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Don’t Forget About Restitution If Seeking Expungement

Brief Synopsis: Unpaid restitution to the victim of a crime is a valid reason for a judge to deny a petition for dismissal (expungement) even if defendant turned her life around and otherwise paid all court fines and fees.
Leola Allen pleaded guilty in 1993, 1997 and 2000, each time to committing felony welfare fraud.  In 2000, she also pleaded guilty to committing felony perjury.  At sentencing in each case, all in San Diego County Superior Court, the judge ordered Allen to pay direct victim restitution and various fines and fees.

In the 1993 case, she was placed on five years of formal probation and ordered to pay victim restitution of $10,994.  Her probation then expired in 2000 without her paying victim restitution in full.  She still owed $4,374 in 2018.

In the 1997 case, she was also placed on five years of formal probation and ordered to pay victim restitution, but it does not state how much.  She was also ordered to pay $507 in court-appointed attorney fees and unspecified investigatory and report-preparation fees.  In 2018, she still owed victim restitution of $4,626.64, attorney fees of $507, felony supervision costs of $167 and fines totaling $408.

In the 2000 case, she was sentenced to three years in state prison and ordered to pay victim restitution of $2,821.  As a result of her 2000 case as well, the judge revoked Allen’s 1997 probation and sentenced her to two years in state prison.  In 2018, she had paid off all victim restitution, but still owed $400 in court fines.

In 2018, Allen, age 59, filed petitions under Penal Code §§ 1203.4 (as to the 1993 case) and 1203.42 (as to the 1997 and 2000 cases) seeking “discretionary expungement” on the basis she had been “rehabilitated.”  She also sought to stay, dismiss, or delete her court-ordered fines and fees because she asserted that she was unable to pay them.

She provided a declaration stating that she had remained sober for the last 17 years, obtained employment until her 100% SSI Disability assessment (due to mental illness) prevented her from working further, pursued a GED and enrolled in a college community course.  She also said she regularly attended church.  She explained that she desired expungement because one of her sons is serving a sentence of life in prison and because she had three felony convictions, she was denied visitation rights.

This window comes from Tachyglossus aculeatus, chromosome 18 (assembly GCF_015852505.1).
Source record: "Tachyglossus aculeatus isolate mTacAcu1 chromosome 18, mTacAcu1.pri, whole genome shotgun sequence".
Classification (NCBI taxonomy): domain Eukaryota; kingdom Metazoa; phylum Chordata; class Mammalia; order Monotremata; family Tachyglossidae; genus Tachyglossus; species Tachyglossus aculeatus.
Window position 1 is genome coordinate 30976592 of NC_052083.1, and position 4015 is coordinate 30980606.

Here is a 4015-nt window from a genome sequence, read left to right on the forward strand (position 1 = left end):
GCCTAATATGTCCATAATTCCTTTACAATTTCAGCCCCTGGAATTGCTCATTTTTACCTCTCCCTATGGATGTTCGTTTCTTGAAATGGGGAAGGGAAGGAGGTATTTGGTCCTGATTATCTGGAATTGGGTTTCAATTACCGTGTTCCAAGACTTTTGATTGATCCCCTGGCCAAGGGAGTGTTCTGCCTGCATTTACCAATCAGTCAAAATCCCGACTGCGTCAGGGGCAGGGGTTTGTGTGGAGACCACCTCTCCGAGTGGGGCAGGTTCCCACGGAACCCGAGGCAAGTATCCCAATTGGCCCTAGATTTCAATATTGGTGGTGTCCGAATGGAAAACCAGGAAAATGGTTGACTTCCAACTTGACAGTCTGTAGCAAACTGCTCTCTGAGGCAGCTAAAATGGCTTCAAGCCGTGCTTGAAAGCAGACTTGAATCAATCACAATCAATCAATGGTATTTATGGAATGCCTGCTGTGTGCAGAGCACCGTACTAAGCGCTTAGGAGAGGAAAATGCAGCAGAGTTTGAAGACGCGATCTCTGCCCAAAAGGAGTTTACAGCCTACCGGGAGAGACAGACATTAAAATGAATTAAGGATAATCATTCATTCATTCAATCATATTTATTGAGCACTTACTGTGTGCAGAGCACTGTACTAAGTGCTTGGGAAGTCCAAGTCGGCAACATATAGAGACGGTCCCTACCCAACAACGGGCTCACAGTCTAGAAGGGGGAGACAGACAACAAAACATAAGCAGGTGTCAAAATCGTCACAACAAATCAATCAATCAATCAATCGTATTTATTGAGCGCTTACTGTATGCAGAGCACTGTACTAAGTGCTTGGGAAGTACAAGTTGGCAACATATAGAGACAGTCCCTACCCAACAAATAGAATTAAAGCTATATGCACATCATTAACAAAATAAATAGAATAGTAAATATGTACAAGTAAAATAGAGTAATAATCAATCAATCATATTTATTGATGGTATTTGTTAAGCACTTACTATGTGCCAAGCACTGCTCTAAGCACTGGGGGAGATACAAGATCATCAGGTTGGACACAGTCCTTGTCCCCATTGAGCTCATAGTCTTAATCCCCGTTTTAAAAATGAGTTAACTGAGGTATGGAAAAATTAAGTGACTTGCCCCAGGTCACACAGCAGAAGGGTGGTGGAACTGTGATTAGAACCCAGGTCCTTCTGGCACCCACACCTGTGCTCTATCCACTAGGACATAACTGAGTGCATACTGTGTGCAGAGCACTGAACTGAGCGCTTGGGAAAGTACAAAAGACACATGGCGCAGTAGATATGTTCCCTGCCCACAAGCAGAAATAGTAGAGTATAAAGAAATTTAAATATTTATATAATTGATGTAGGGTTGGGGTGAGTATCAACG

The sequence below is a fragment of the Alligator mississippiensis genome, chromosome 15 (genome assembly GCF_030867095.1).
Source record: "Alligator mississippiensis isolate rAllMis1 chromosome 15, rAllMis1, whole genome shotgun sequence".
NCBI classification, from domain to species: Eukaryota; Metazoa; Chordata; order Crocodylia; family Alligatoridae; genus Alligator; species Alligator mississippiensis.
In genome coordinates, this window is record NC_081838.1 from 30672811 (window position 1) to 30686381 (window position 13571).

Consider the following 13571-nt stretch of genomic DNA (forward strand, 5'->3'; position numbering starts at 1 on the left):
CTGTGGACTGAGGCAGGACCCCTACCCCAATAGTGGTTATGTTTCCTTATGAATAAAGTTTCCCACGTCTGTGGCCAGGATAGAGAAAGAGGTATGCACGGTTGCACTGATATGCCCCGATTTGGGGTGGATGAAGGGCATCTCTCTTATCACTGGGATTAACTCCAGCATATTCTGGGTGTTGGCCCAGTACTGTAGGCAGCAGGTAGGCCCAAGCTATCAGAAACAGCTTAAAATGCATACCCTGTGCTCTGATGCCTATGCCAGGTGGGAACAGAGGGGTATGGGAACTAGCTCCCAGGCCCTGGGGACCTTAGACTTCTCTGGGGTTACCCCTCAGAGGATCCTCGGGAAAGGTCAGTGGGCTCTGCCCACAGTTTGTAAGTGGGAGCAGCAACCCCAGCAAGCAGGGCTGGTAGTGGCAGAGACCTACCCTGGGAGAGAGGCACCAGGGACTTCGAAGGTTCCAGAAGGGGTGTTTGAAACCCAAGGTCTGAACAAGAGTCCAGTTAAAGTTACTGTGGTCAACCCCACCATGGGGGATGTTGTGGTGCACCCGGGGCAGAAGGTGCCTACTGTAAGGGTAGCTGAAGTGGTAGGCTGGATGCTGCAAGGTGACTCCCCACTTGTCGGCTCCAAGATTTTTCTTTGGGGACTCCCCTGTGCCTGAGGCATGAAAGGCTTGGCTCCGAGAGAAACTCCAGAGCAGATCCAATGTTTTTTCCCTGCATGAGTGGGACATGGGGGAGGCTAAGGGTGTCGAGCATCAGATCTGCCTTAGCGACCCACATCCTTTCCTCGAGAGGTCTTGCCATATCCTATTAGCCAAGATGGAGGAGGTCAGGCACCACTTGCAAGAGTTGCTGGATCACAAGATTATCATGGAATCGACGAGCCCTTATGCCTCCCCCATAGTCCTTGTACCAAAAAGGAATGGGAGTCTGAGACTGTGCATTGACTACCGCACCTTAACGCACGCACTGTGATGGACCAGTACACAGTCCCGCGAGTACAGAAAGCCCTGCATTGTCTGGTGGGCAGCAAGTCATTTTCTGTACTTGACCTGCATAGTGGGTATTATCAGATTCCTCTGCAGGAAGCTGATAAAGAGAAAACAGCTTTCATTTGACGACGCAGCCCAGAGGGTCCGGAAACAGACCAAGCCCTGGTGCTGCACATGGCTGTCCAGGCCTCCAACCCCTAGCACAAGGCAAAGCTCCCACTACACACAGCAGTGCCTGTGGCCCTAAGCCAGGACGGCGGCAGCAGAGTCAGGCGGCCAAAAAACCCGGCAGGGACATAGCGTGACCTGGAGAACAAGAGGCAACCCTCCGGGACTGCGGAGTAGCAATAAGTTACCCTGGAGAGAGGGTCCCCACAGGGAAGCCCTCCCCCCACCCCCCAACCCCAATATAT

Fourth Appellate District Court of Appeal Division 1 San DiegoFourth Appellate District Court of Appeal Division 1 San Diego

The prosecution opposed the expungement requests because Allen still owed about $9,000 in direct victim restitution, but the prosecution did not oppose her request to be excused from paying the court fines and fees.

The trial court judge, Jay M. Bloom, denied Allen’s petitions based on her outstanding victim restitution obligations.
Ms. Allen then appealed to the Fourth Appellate District, arguing that under People v. Duenas (2019) 30 Cal.App.5th 1157, the trial court’s denial of her expungement petitions on the basis of her outstanding victim restitution obligations violated her due process or equal protection rights because she was financially unable to pay the victim restitution.  In other words, her counsel argued, Allen was “being discriminated against because she can’t pay.”

The Fourth Appellate District denied Allen’s appeal on two grounds in People v. Leola Allen (2019 DJDAR 9963).
First, it distinguished Duenas from the case at issue by noting that Duenas involved a ruling on revenue-generating assessments and a punitive restitution fine, whereas Allen’s case involved voter-mandated direct victim restitution intended to make the victim whole.
Second, the Fourth Appellate District agreed with other courts that rejected Duenas’ due process analysis.

Alternatively, Allen also argued in her appeal to the Fourth Appellate District that the trial court erroneously concluded that her outstanding victim restitution obligations deprived the court of the authority to grant discretionary expungement.
The appellate court’s opinion is extremely well-written and loaded with good insights into the expungement process.  It commented that although the relief afforded by Penal Code § 1203.4 and § 1203.42 “is sometimes referred to as ‘expungement of the conviction,’ the statutes “do not, strictly speaking, ‘expunge’ the conviction, nor render the conviction ‘a legal nullity’” People v. Guillen (2013) 218 Cal.App.4th 975, 996.  For example, convictions “expunged” under these statutes may still be used against the defendant in subsequent prosecutions and professional licensure proceedings, and may disqualify the defendant from possessing firearms or holding public office. Penal Code § 1203.4(a)(1)-(3); Guillen, at 996.
However, since the statutes provide “a palpable benefit, such that the conviction may be treated as if it were not a conviction for most purposes” (Guillen, at 996), courts refer colloquially to the relief afforded by them as “expungement.”

Regarding restitution owed by Allen, the appellate court noted that “a victim’s right to restitution is, therefore, a constitutional one; it cannot be bargained away or limited, nor can the prosecution waive the victim’s right to receive restitution.”  People v. Gross (2015) 238 Cal.App.4th 1313, 1318.
Here, payment of restitution was a condition of probation and Allen did not successfully complete payment of restitution or court fines in any of the cases.  People v. Covington (2000) 82 Cal.App.4th 1263, at 1269-1270.

The citation for the Second Appellate District Court ruling discussed above is People v. Leola Allen (2d App. Dist., 2019) 41 Cal.App.5th 312.

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